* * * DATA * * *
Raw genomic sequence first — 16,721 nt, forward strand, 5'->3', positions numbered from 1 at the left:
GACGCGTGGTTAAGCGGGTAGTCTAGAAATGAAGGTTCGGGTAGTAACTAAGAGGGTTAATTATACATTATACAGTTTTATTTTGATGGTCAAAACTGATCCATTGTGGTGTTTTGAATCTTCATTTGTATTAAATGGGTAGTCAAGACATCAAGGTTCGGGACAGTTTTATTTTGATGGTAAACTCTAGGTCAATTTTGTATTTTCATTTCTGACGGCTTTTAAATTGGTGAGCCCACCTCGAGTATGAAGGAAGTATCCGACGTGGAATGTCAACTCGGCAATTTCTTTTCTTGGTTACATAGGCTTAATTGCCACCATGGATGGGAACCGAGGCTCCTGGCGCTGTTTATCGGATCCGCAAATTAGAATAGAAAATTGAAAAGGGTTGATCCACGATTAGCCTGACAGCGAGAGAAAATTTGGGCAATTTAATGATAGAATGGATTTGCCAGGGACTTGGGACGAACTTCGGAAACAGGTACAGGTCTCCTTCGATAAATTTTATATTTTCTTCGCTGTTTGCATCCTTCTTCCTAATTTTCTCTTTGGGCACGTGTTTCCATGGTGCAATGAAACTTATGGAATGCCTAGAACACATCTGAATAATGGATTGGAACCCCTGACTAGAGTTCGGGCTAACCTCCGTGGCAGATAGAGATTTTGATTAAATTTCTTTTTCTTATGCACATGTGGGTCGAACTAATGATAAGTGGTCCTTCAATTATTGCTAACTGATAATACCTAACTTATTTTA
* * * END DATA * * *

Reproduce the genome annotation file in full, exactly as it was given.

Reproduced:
Raw genomic sequence first — 16,721 nt, forward strand, 5'->3', positions numbered from 1 at the left:
GACGCGTGGTTAAGCGGGTAGTCTAGAAATGAAGGTTCGGGTAGTAACTAAGAGGGTTAATTATACATTATACAGTTTTATTTTGATGGTCAAAACTGATCCATTGTGGTGTTTTGAATCTTCATTTGTATTAAATGGGTAGTCAAGACATCAAGGTTCGGGACAGTTTTATTTTGATGGTAAACTCTAGGTCAATTTTGTATTTTCATTTCTGACGGCTTTTAAATTGGTGAGCCCACCTCGAGTATGAAGGAAGTATCCGACGTGGAATGTCAACTCGGCAATTTCTTTTCTTGGTTACATAGGCTTAATTGCCACCATGGATGGGAACCGAGGCTCCTGGCGCTGTTTATCGGATCCGCAAATTAGAATAGAAAATTGAAAAGGGTTGATCCACGATTAGCCTGACAGCGAGAGAAAATTTGGGCAATTTAATGATAGAATGGATTTGCCAGGGACTTGGGACGAACTTCGGAAACAGGTACAGGTCTCCTTCGATAAATTTTATATTTTCTTCGCTGTTTGCATCCTTCTTCCTAATTTTCTCTTTGGGCACGTGTTTCCATGGTGCAATGAAACTTATGGAATGCCTAGAACACATCTGAATAATGGATTGGAACCCCTGACTAGAGTTCGGGCTAACCTCCGTGGCAGATAGAGATTTTGATTAAATTTCTTTTTCTTATGCACATGTGGGTCGAACTAATGATAAGTGGTCCTTCAATTATTGCTAACTGATAATACCTAACTTATTTTA